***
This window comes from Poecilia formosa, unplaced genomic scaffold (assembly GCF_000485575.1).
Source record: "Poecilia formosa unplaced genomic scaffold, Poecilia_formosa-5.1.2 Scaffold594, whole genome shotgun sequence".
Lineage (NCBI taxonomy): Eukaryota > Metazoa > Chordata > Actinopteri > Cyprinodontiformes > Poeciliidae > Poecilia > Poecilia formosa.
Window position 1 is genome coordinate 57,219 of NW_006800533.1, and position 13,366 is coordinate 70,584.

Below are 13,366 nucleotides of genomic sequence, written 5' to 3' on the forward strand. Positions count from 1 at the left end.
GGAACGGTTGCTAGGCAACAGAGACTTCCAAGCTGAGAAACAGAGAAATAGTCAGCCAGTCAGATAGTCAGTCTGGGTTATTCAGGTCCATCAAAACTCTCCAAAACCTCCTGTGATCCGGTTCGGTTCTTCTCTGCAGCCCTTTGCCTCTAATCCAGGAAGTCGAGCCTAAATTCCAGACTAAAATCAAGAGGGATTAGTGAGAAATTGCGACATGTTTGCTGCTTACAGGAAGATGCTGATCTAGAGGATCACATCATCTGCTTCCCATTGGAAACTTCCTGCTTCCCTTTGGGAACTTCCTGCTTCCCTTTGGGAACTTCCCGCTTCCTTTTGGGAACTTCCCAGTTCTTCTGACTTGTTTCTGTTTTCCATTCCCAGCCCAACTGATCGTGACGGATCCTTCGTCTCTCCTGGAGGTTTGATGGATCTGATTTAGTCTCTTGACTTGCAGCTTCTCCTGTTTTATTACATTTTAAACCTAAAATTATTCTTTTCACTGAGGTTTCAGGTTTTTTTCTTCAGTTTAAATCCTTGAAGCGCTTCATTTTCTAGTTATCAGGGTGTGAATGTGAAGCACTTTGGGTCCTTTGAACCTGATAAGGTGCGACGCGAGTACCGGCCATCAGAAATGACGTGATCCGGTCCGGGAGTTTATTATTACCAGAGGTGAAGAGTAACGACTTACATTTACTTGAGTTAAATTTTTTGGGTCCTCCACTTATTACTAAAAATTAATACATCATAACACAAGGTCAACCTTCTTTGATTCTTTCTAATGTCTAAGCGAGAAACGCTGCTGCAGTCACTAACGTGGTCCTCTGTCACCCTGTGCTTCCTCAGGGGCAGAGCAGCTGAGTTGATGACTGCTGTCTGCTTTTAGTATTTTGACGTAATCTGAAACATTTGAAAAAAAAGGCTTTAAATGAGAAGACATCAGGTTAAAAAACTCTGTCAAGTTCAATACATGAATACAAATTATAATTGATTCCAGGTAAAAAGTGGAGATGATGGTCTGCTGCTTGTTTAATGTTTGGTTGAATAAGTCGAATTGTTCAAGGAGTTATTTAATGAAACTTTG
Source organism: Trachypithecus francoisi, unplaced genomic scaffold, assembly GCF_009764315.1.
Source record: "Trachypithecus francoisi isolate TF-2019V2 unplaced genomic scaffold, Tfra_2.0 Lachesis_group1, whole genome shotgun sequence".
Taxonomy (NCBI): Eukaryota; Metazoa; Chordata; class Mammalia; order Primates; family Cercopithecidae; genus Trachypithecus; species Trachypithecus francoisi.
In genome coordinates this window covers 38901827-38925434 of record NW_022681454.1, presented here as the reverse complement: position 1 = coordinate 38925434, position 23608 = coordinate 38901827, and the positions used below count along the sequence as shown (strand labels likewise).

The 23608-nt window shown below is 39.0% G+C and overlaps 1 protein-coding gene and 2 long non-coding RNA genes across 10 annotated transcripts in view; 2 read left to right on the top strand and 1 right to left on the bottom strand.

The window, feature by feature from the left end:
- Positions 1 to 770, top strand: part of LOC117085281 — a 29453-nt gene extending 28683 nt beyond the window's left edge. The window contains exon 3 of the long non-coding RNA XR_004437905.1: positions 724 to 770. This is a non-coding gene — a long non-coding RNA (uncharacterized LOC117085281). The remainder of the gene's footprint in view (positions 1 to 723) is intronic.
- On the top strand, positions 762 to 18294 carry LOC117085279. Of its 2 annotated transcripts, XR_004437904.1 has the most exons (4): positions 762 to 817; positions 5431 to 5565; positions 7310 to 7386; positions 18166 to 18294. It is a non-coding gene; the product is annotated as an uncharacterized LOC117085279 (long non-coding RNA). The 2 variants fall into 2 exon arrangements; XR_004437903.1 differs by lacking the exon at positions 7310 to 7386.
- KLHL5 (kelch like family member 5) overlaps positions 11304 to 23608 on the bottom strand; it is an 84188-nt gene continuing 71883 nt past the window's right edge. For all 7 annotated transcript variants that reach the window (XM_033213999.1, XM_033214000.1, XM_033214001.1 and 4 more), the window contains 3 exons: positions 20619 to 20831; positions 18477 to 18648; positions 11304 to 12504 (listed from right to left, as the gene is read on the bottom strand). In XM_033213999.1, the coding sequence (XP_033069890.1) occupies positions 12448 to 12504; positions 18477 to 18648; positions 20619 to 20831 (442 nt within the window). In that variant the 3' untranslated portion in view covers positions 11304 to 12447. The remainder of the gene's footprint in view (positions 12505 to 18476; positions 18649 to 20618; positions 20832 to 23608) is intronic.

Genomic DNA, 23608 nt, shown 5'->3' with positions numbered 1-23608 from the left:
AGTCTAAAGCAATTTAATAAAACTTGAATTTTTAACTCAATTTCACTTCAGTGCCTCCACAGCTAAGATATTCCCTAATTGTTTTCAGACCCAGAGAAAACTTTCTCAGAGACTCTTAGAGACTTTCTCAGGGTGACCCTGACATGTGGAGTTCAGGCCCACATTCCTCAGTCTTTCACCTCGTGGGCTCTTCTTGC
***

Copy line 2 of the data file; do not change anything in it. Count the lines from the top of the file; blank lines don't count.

Source record: "Poecilia formosa unplaced genomic scaffold, Poecilia_formosa-5.1.2 Scaffold594, whole genome shotgun sequence".